journal = {Medical Dosimetry},
number = 1,
volume = 42,
place = {United States},
year = {Sat Apr 01 00:00:00 EDT 2017},
month = {Sat Apr 01 00:00:00 EDT 2017}
}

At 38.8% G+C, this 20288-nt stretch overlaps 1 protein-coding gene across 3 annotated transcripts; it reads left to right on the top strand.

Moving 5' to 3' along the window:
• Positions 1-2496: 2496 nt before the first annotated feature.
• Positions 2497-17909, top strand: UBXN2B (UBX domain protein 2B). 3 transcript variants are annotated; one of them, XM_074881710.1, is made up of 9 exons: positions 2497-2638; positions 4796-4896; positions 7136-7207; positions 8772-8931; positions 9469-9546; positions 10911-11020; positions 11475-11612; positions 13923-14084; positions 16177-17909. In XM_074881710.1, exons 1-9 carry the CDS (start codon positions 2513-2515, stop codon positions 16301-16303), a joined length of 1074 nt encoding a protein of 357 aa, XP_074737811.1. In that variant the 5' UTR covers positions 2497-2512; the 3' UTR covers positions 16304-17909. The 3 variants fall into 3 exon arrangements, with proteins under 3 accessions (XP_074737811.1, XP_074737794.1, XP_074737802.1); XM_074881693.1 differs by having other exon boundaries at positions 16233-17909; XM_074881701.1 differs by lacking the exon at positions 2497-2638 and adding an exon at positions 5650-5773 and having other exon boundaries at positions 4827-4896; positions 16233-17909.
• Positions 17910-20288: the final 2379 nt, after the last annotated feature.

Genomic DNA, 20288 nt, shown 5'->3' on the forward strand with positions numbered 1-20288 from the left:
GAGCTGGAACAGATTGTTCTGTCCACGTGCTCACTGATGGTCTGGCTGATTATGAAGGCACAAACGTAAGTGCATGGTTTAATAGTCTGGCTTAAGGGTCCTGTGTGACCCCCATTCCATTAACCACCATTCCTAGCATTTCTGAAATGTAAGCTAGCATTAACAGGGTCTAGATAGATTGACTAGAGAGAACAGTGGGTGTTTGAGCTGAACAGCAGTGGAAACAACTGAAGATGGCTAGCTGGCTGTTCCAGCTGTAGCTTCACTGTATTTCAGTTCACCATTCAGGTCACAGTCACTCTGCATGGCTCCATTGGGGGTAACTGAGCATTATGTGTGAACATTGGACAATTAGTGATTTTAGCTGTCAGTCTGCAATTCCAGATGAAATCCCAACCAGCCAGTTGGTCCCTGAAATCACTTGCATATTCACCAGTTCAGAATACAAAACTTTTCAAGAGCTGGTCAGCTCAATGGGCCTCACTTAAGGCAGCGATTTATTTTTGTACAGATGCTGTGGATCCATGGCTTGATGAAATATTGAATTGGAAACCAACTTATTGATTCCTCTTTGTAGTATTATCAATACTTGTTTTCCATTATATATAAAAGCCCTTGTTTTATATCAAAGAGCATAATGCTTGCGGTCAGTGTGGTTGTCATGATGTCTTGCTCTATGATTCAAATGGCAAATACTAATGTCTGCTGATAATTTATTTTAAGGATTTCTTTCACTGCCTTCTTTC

• Twenty-three targets in 16 patients treated with stereotactic radiosurgery (SRS) or stereotactic body radiotherapy (SBRT) were analyzed in terms of dosimetric homogeneity, target conformity, organ-at-risk (OAR) sparing, monitor unit (MU) usage, and beam-on time per fraction using RapidArc volumetric-modulated arc therapy (VMAT) vs. multifield sliding-window intensity-modulated radiation therapy (IMRT). Patients underwent computed tomography simulation with site-specific immobilization. Magnetic resonance imaging fusion and optical tracking were incorporated as clinically indicated. Treatment planning was performed using Eclipse v8.6 to generate sliding-window IMRT and 1-arc and 2-arc RapidArc plans. Dosimetric parameters used for target analysis were RTOG conformity index (CI{sub RTOG}), homogeneity indexmore » (HI{sub RTOG}), inverse Paddick Conformity Index (PCI), D{sub mean} and D5-D95. OAR sparing was analyzed in terms of D{sub max} and D{sub mean}. Treatment delivery was evaluated based on measured beam-on times delivered on a Varian Trilogy linear accelerator and recorded MU values. Dosimetric conformity, homogeneity, and OAR sparing were comparable between IMRT, 1-arc RapidArc and 2-arc RapidArc plans. Mean beam-on times {+-} SD for IMRT and 1-arc and 2-arc treatments were 10.5 {+-} 7.3, 2.6 {+-} 1.6, and 3.0 {+-} 1.1 minutes, respectively. Mean MUs were 3041, 1774, and 1676 for IMRT, 1-, and 2-arc plans, respectively. Although dosimetric conformity, homogeneity, and OAR sparing were similar between these techniques, SRS and SBRT fractions treated with RapidArc were delivered with substantially less beam-on time and fewer MUs than IMRT. The rapid delivery of SRS and SBRT with RapidArc improved workflow on the linac with these otherwise time-consuming treatments and limited the potential for intrafraction organ and patient motion, which can cause significant dosimetric errors. These clinically important advantages make image-guided RapidArc useful in the delivery of SRS and SBRT to intracranial and extracranial targets.« less